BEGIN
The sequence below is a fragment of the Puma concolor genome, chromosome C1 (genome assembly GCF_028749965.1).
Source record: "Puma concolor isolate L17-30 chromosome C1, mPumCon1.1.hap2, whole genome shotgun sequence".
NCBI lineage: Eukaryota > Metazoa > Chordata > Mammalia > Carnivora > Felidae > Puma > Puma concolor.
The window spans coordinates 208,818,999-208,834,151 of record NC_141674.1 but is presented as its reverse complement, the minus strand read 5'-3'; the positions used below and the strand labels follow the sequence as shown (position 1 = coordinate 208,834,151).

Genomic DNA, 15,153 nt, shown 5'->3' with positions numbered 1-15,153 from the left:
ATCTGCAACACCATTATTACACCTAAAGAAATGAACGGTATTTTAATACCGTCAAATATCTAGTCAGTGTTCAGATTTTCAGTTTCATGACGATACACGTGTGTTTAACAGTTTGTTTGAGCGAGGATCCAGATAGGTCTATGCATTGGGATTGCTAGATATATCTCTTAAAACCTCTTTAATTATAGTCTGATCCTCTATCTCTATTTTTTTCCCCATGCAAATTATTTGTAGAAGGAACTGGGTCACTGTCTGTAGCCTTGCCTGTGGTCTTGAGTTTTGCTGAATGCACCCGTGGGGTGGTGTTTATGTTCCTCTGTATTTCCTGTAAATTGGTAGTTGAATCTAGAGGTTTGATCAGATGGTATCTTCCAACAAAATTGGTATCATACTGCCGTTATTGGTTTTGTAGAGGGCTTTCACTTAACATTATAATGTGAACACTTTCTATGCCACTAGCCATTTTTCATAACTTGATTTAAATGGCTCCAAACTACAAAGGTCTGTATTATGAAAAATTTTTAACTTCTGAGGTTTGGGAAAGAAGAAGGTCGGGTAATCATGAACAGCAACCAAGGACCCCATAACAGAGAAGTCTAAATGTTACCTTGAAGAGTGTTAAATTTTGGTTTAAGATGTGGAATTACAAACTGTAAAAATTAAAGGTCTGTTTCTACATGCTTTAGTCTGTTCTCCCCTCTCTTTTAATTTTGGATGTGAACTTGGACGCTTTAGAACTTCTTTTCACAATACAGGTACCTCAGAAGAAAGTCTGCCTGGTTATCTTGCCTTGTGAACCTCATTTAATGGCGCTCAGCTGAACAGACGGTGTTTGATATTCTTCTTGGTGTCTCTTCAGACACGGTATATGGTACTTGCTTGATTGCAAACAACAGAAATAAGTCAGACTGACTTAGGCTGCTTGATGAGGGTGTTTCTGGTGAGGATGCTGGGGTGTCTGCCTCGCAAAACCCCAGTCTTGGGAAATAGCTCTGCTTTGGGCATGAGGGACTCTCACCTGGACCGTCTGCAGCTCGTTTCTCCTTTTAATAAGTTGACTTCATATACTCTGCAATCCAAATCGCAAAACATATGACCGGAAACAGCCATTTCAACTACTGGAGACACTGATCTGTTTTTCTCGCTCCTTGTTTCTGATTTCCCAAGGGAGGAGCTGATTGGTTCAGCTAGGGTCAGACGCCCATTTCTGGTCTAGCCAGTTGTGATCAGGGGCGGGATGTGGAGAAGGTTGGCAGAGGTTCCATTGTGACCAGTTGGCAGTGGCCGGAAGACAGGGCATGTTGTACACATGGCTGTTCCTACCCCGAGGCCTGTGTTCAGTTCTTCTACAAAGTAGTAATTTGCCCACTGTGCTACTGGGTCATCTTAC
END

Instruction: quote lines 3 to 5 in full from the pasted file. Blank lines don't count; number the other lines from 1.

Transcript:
NCBI lineage: Eukaryota > Metazoa > Chordata > Mammalia > Carnivora > Felidae > Puma > Puma concolor.
The window spans coordinates 208,818,999-208,834,151 of record NC_141674.1 but is presented as its reverse complement, the minus strand read 5'-3'; the positions used below and the strand labels follow the sequence as shown (position 1 = coordinate 208,834,151).

Genomic DNA, 15,153 nt, shown 5'->3' with positions numbered 1-15,153 from the left: